Judging from Charleston Police Chief Greg Mullen’s description, the Market Street area is a hectic spectacle when the bars close at 2 a.m. People, many of them impaired by alcohol, race into the street and shout to hail cabs that have been circling the area in wait.
While it’s commendable that they are not driving after a night of revelry, there are several problems with this picture. Competing for cabs can create conflict. Running into the street can be dangerous. Shouting can disturb people trying to sleep nearby. And cruising for customers can cost cabs money and produce excess emissions.
So the chief has come up with a simple idea that could make a big difference: taxi stands.
He would establish three places in the Market area where cabs could line up and get passengers on a first-come, first-served basis. No competition.
No need for people to run into the street and shout. No need for cabs to cruise.
It won’t make Market Street less of a party destination, but it might just keep people safe.
Some will remember Market Street from its previous life when crime was more of a threat than catching a cab.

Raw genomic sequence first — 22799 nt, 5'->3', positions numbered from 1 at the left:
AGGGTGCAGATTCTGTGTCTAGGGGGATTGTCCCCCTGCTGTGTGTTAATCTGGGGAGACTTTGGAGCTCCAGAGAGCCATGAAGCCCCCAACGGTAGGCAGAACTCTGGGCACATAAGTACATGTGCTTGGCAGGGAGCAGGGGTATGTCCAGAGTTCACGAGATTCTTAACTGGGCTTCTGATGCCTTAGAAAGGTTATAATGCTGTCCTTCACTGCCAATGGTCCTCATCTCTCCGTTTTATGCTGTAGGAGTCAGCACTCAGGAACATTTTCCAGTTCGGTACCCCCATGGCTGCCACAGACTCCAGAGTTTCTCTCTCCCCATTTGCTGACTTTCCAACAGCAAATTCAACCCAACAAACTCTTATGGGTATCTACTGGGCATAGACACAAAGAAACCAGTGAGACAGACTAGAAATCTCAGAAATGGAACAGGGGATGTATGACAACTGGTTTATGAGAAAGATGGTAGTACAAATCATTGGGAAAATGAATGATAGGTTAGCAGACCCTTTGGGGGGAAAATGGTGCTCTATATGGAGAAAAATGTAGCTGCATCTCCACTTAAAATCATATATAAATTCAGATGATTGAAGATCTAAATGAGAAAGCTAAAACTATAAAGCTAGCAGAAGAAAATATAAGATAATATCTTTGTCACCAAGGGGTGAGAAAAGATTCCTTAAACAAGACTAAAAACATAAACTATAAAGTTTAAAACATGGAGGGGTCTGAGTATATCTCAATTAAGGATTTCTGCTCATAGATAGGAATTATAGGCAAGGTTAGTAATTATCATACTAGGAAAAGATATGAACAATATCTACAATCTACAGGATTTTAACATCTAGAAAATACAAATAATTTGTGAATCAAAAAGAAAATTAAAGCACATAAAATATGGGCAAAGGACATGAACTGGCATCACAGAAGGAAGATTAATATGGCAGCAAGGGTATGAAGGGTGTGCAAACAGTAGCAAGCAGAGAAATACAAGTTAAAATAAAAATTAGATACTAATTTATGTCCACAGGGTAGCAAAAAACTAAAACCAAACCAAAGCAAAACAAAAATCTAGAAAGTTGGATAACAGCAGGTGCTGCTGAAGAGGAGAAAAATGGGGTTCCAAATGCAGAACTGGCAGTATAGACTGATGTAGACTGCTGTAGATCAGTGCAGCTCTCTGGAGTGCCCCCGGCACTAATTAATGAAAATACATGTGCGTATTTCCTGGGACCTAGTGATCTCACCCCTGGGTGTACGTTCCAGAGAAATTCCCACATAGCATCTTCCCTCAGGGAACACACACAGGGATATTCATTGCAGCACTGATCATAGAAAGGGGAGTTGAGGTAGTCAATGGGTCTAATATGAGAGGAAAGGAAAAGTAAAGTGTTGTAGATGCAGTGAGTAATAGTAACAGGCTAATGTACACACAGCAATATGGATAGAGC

So while there is plenty of need for caution to ensure that it doesn’t become another Bourbon Street, the Market has been part of a dramatic improvement in that neighborhood. Restaurants, shops, hotels and, yes, bars draw people who would never have ventured to the old Market.
City Council will be asked to approve a one-year trial. Between 12:30 and 3 a.m. Friday through Sunday, the only place taxis would be able to pick up fares is at one of the three stands. Violating the law would cost $262.
Some cabbies would likely chafe at having new restrictions placed on them. Weekend nights are a big part of their business, and they’d like to keep it that way.
But it’s certainly worth trying the taxi stand plan for a year and then re-examining it in the context of business as well as safety and noise.
As Charleston’s hospitality industry grows and expands, it will inevitably cause problems. Just recently, the chief recommended a plan whereby bar owners would be required to monitor the area outside their establishments to keep it orderly. The jury is still out on that idea.
But the city is being responsible in looking for ways to keep hot spots from getting out of hand, to the detriment of taxpaying locals and economy-stoking visitors.
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